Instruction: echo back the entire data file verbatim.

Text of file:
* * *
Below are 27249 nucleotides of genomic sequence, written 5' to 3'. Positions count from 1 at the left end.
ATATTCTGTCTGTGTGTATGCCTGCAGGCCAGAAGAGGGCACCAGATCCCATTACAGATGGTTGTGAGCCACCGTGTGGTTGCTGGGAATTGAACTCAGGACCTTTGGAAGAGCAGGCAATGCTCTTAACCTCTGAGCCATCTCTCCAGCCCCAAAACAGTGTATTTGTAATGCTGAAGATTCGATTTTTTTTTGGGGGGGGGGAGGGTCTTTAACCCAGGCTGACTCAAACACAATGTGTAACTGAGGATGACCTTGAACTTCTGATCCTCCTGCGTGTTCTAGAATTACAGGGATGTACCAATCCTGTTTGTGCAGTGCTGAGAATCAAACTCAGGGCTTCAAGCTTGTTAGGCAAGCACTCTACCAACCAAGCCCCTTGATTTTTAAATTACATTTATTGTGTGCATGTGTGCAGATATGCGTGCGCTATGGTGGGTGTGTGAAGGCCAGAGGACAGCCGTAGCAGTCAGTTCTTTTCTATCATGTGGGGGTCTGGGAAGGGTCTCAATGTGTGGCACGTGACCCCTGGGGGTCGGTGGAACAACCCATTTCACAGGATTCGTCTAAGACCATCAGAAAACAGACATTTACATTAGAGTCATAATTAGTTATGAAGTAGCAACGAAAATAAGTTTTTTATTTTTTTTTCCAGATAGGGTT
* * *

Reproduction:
Below are 27249 nucleotides of genomic sequence, written 5' to 3'. Positions count from 1 at the left end.
ATATTCTGTCTGTGTGTATGCCTGCAGGCCAGAAGAGGGCACCAGATCCCATTACAGATGGTTGTGAGCCACCGTGTGGTTGCTGGGAATTGAACTCAGGACCTTTGGAAGAGCAGGCAATGCTCTTAACCTCTGAGCCATCTCTCCAGCCCCAAAACAGTGTATTTGTAATGCTGAAGATTCGATTTTTTTTTGGGGGGGGGGAGGGTCTTTAACCCAGGCTGACTCAAACACAATGTGTAACTGAGGATGACCTTGAACTTCTGATCCTCCTGCGTGTTCTAGAATTACAGGGATGTACCAATCCTGTTTGTGCAGTGCTGAGAATCAAACTCAGGGCTTCAAGCTTGTTAGGCAAGCACTCTACCAACCAAGCCCCTTGATTTTTAAATTACATTTATTGTGTGCATGTGTGCAGATATGCGTGCGCTATGGTGGGTGTGTGAAGGCCAGAGGACAGCCGTAGCAGTCAGTTCTTTTCTATCATGTGGGGGTCTGGGAAGGGTCTCAATGTGTGGCACGTGACCCCTGGGGGTCGGTGGAACAACCCATTTCACAGGATTCGTCTAAGACCATCAGAAAACAGACATTTACATTAGAGTCATAATTAGTTATGAAGTAGCAACGAAAATAAGTTTTTTATTTTTTTTTCCAGATAGGGTT